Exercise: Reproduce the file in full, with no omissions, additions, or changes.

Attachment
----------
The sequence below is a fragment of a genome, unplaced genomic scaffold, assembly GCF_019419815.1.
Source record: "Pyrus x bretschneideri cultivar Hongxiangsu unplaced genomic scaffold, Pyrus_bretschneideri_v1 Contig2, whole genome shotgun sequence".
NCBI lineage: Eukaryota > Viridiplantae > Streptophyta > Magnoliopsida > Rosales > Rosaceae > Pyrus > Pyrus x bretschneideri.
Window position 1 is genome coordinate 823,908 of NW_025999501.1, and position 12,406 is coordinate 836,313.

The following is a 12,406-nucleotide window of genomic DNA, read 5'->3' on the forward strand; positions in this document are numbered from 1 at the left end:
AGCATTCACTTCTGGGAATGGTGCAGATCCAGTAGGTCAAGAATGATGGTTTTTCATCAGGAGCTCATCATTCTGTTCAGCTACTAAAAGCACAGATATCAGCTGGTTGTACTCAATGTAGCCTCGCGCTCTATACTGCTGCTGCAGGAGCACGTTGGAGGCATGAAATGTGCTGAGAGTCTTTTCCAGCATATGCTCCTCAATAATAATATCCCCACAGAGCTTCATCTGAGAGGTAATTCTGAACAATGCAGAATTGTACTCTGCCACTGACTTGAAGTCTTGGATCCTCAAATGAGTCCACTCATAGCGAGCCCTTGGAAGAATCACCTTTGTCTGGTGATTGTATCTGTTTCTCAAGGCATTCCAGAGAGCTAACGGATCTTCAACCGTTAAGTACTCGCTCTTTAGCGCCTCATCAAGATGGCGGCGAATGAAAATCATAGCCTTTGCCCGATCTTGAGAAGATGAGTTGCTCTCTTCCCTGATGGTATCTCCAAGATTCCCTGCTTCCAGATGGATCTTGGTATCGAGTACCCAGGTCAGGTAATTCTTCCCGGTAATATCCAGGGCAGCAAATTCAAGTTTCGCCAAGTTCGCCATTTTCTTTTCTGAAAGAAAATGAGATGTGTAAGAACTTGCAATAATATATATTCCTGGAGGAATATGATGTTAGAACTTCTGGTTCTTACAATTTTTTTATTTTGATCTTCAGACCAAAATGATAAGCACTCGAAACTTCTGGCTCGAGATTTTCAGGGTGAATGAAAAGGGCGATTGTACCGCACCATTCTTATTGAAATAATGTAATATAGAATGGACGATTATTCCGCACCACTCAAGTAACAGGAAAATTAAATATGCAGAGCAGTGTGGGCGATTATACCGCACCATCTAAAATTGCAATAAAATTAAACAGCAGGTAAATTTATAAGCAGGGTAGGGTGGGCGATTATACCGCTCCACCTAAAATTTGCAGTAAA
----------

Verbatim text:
The sequence below is a fragment of a genome, unplaced genomic scaffold, assembly GCF_019419815.1.
Source record: "Pyrus x bretschneideri cultivar Hongxiangsu unplaced genomic scaffold, Pyrus_bretschneideri_v1 Contig2, whole genome shotgun sequence".
NCBI lineage: Eukaryota > Viridiplantae > Streptophyta > Magnoliopsida > Rosales > Rosaceae > Pyrus > Pyrus x bretschneideri.
Window position 1 is genome coordinate 823,908 of NW_025999501.1, and position 12,406 is coordinate 836,313.

The following is a 12,406-nucleotide window of genomic DNA, read 5'->3' on the forward strand; positions in this document are numbered from 1 at the left end:
AGCATTCACTTCTGGGAATGGTGCAGATCCAGTAGGTCAAGAATGATGGTTTTTCATCAGGAGCTCATCATTCTGTTCAGCTACTAAAAGCACAGATATCAGCTGGTTGTACTCAATGTAGCCTCGCGCTCTATACTGCTGCTGCAGGAGCACGTTGGAGGCATGAAATGTGCTGAGAGTCTTTTCCAGCATATGCTCCTCAATAATAATATCCCCACAGAGCTTCATCTGAGAGGTAATTCTGAACAATGCAGAATTGTACTCTGCCACTGACTTGAAGTCTTGGATCCTCAAATGAGTCCACTCATAGCGAGCCCTTGGAAGAATCACCTTTGTCTGGTGATTGTATCTGTTTCTCAAGGCATTCCAGAGAGCTAACGGATCTTCAACCGTTAAGTACTCGCTCTTTAGCGCCTCATCAAGATGGCGGCGAATGAAAATCATAGCCTTTGCCCGATCTTGAGAAGATGAGTTGCTCTCTTCCCTGATGGTATCTCCAAGATTCCCTGCTTCCAGATGGATCTTGGTATCGAGTACCCAGGTCAGGTAATTCTTCCCGGTAATATCCAGGGCAGCAAATTCAAGTTTCGCCAAGTTCGCCATTTTCTTTTCTGAAAGAAAATGAGATGTGTAAGAACTTGCAATAATATATATTCCTGGAGGAATATGATGTTAGAACTTCTGGTTCTTACAATTTTTTTATTTTGATCTTCAGACCAAAATGATAAGCACTCGAAACTTCTGGCTCGAGATTTTCAGGGTGAATGAAAAGGGCGATTGTACCGCACCATTCTTATTGAAATAATGTAATATAGAATGGACGATTATTCCGCACCACTCAAGTAACAGGAAAATTAAATATGCAGAGCAGTGTGGGCGATTATACCGCACCATCTAAAATTGCAATAAAATTAAACAGCAGGTAAATTTATAAGCAGGGTAGGGTGGGCGATTATACCGCTCCACCTAAAATTTGCAGTAAA